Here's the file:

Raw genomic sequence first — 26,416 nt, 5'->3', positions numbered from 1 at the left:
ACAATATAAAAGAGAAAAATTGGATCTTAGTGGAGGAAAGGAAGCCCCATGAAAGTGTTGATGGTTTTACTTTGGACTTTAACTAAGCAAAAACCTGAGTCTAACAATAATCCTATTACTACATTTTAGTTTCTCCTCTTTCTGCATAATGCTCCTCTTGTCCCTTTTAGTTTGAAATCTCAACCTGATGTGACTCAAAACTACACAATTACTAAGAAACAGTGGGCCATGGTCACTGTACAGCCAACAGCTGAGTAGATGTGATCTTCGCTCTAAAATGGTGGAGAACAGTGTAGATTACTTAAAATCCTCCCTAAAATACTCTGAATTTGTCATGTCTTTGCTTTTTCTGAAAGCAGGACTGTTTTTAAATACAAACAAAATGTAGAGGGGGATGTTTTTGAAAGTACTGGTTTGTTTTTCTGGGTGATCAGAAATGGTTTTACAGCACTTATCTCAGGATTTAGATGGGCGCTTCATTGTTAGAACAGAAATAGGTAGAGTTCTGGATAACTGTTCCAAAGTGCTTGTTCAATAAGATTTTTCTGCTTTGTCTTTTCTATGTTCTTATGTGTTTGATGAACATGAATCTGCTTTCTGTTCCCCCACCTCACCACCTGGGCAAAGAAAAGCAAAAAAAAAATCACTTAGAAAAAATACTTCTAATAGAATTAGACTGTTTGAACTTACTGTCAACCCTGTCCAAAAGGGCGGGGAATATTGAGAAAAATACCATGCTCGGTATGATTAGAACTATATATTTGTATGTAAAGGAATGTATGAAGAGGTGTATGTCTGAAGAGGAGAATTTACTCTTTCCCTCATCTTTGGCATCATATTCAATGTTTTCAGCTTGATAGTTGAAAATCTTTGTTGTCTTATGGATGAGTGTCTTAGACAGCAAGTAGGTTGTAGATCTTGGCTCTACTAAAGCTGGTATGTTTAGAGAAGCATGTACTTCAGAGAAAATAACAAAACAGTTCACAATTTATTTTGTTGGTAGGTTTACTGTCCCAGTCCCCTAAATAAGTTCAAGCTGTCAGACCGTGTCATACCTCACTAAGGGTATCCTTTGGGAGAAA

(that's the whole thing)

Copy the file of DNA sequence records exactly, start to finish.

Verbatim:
Raw genomic sequence first — 26,416 nt, 5'->3', positions numbered from 1 at the left:
ACAATATAAAAGAGAAAAATTGGATCTTAGTGGAGGAAAGGAAGCCCCATGAAAGTGTTGATGGTTTTACTTTGGACTTTAACTAAGCAAAAACCTGAGTCTAACAATAATCCTATTACTACATTTTAGTTTCTCCTCTTTCTGCATAATGCTCCTCTTGTCCCTTTTAGTTTGAAATCTCAACCTGATGTGACTCAAAACTACACAATTACTAAGAAACAGTGGGCCATGGTCACTGTACAGCCAACAGCTGAGTAGATGTGATCTTCGCTCTAAAATGGTGGAGAACAGTGTAGATTACTTAAAATCCTCCCTAAAATACTCTGAATTTGTCATGTCTTTGCTTTTTCTGAAAGCAGGACTGTTTTTAAATACAAACAAAATGTAGAGGGGGATGTTTTTGAAAGTACTGGTTTGTTTTTCTGGGTGATCAGAAATGGTTTTACAGCACTTATCTCAGGATTTAGATGGGCGCTTCATTGTTAGAACAGAAATAGGTAGAGTTCTGGATAACTGTTCCAAAGTGCTTGTTCAATAAGATTTTTCTGCTTTGTCTTTTCTATGTTCTTATGTGTTTGATGAACATGAATCTGCTTTCTGTTCCCCCACCTCACCACCTGGGCAAAGAAAAGCAAAAAAAAAATCACTTAGAAAAAATACTTCTAATAGAATTAGACTGTTTGAACTTACTGTCAACCCTGTCCAAAAGGGCGGGGAATATTGAGAAAAATACCATGCTCGGTATGATTAGAACTATATATTTGTATGTAAAGGAATGTATGAAGAGGTGTATGTCTGAAGAGGAGAATTTACTCTTTCCCTCATCTTTGGCATCATATTCAATGTTTTCAGCTTGATAGTTGAAAATCTTTGTTGTCTTATGGATGAGTGTCTTAGACAGCAAGTAGGTTGTAGATCTTGGCTCTACTAAAGCTGGTATGTTTAGAGAAGCATGTACTTCAGAGAAAATAACAAAACAGTTCACAATTTATTTTGTTGGTAGGTTTACTGTCCCAGTCCCCTAAATAAGTTCAAGCTGTCAGACCGTGTCATACCTCACTAAGGGTATCCTTTGGGAGAAA